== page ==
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Keio University 150th Anniversary International Symposium “150 Years of Keio University: Retrospect and Prospect”

Update:Aug. 04, 2009
Professor Agawa delivers an opening speech
Professor Agawa delivers an opening speech
Professor Alan MacFarlane gives a lecture on Fukuzawa
Professor Alan MacFarlane gives a lecture on Fukuzawa
Special Exhibit
Special Exhibit
Special Exhibit
Special Exhibit

On July 22, Keio University 150th Anniversary International Symposium “150 Years of Keio University: Retrospect and Prospect” was held at the British Library in London. This event was co-hosted by Keio University and the British Library, sponsored by Japan Airlines Corporation and Bernard Quaritch Ltd., and was held with the assistance of the Japan Society for the Promotion of Science and the Japan Foundation. The symposium was open to the public and was attended by over 100 people, including invited guests from Keio’s partner institutions in the UK and Europe, and the Mita Kai (Keio Alumni Association).

Professor Emeritus, Toshiyuki Takamiya, who has been conducting collaborative research with the British Library through the HUMI (Humanities Media Interface) Project, was the Master of Ceremonies and also led the team planning the event.

The symposium began with welcome speeches by Professor Naoyuki Agawa, Vice President for International Collaboration and Education, and representatives from the British Library. The symposium’s two main lectures were given by Professor Alan MacFarlane from King’s College, University of Cambridge, titled “Fukuzawa Yukichi and the Making of the Modern World” and former Vice President, Professor Sakamoto from the Faculty of Economics, titled “The Legacy of Fukuzawa and the Future of Keio”. Following was a special exhibition and talk on the British Library’s collection of books relating to Fukuzawa and other documents from the early days of Japan-UK relations.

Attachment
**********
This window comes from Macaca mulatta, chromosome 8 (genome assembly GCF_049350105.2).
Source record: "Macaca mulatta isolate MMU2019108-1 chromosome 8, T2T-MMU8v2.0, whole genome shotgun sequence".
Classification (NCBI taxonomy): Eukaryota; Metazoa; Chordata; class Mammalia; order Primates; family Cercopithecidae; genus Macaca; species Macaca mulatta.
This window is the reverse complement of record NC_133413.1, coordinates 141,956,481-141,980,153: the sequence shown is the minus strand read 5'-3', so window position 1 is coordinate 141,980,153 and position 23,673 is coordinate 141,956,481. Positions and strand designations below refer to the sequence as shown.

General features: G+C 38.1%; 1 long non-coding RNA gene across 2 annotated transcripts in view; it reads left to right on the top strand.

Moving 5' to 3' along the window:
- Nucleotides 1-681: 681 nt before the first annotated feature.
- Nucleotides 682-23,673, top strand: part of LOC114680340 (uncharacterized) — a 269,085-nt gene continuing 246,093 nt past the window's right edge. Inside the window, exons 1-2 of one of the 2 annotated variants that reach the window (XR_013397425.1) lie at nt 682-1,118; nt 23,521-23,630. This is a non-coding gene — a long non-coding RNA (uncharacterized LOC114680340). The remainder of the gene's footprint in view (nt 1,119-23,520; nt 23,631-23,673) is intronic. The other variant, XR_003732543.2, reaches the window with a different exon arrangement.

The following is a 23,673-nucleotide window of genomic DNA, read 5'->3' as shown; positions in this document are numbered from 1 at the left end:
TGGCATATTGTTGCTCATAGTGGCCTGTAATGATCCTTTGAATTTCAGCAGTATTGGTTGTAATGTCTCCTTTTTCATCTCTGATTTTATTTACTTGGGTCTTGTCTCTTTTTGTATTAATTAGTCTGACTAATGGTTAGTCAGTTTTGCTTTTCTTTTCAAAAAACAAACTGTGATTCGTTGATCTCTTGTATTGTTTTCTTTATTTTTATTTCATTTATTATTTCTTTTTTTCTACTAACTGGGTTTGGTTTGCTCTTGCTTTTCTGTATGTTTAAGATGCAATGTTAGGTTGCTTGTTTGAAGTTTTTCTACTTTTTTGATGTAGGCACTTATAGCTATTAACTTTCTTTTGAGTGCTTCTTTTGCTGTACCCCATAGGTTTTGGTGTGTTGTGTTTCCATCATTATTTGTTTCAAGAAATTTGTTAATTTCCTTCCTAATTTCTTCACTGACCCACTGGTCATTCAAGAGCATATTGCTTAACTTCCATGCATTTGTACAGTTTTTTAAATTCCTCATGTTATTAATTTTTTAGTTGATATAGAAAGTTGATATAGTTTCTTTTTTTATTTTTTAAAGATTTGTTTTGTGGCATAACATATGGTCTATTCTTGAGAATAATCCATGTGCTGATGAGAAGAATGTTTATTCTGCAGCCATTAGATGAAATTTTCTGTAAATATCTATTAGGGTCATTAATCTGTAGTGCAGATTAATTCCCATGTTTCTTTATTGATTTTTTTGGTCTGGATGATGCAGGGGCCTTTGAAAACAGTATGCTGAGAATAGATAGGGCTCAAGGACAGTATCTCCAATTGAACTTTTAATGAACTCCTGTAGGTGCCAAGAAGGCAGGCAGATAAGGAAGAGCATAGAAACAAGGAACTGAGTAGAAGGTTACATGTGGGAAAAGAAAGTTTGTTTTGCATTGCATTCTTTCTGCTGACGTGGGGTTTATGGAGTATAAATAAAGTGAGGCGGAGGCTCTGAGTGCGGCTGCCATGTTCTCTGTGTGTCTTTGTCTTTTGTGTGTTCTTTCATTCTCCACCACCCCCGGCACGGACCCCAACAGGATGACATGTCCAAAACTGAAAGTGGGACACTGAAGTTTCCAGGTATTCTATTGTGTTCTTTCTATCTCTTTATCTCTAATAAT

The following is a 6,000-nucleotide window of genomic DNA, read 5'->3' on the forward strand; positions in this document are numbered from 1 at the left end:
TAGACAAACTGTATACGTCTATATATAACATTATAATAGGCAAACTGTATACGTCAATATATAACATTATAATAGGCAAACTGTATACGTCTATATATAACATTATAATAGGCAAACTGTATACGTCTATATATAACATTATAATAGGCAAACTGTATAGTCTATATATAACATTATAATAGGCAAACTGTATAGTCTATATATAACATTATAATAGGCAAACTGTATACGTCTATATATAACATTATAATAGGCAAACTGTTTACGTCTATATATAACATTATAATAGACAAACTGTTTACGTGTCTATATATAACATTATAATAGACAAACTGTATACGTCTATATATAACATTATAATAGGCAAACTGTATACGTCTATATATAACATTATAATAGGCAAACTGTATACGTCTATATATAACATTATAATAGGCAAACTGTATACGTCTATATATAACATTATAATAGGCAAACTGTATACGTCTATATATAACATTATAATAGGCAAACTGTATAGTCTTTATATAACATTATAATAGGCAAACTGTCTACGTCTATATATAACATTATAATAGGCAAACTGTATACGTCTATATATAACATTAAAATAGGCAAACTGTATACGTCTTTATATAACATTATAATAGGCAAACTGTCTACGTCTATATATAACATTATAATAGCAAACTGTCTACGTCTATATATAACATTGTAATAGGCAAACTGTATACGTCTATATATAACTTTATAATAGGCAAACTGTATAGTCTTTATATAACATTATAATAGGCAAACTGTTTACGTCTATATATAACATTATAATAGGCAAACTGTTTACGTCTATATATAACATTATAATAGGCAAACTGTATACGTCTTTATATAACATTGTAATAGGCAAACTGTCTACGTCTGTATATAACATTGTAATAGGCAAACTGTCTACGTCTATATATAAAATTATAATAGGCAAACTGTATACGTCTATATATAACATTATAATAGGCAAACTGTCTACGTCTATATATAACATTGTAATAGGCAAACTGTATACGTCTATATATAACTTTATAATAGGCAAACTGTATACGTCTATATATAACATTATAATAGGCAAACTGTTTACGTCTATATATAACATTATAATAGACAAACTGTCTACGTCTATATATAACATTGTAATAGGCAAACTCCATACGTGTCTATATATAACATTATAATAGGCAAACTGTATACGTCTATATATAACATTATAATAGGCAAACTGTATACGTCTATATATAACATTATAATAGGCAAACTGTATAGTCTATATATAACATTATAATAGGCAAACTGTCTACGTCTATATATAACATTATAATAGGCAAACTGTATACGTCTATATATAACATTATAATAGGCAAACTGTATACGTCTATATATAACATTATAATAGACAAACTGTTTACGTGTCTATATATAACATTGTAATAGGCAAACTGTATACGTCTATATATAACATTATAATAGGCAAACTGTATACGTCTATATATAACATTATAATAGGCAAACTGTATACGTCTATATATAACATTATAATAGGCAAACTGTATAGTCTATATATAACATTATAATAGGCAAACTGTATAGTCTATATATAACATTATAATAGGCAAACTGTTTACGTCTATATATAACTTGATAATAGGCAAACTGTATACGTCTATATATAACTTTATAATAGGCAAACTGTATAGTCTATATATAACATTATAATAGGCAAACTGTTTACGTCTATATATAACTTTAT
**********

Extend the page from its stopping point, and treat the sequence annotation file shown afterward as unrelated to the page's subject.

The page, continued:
Keio University’s International Adviser and former Master of Downing College, University of Cambridge, Professor Peter Mathias, closed the symposium by giving warm encouragement to Keio as it enters the next stage of its history.

Before the symposium began, a minute’s silence was observed to remember Dr Carmen Blacker, a scholar of Japanese studies from the University of Cambridge. Dr Blacker, who passed away on July 13, 2009, was a pioneer of studies on Fukuzawa and had a strong connection with Keio University.

This symposium which was a great success, served to further strengthen the relationship between Keio University and the British Library who already share a long history of research exchange.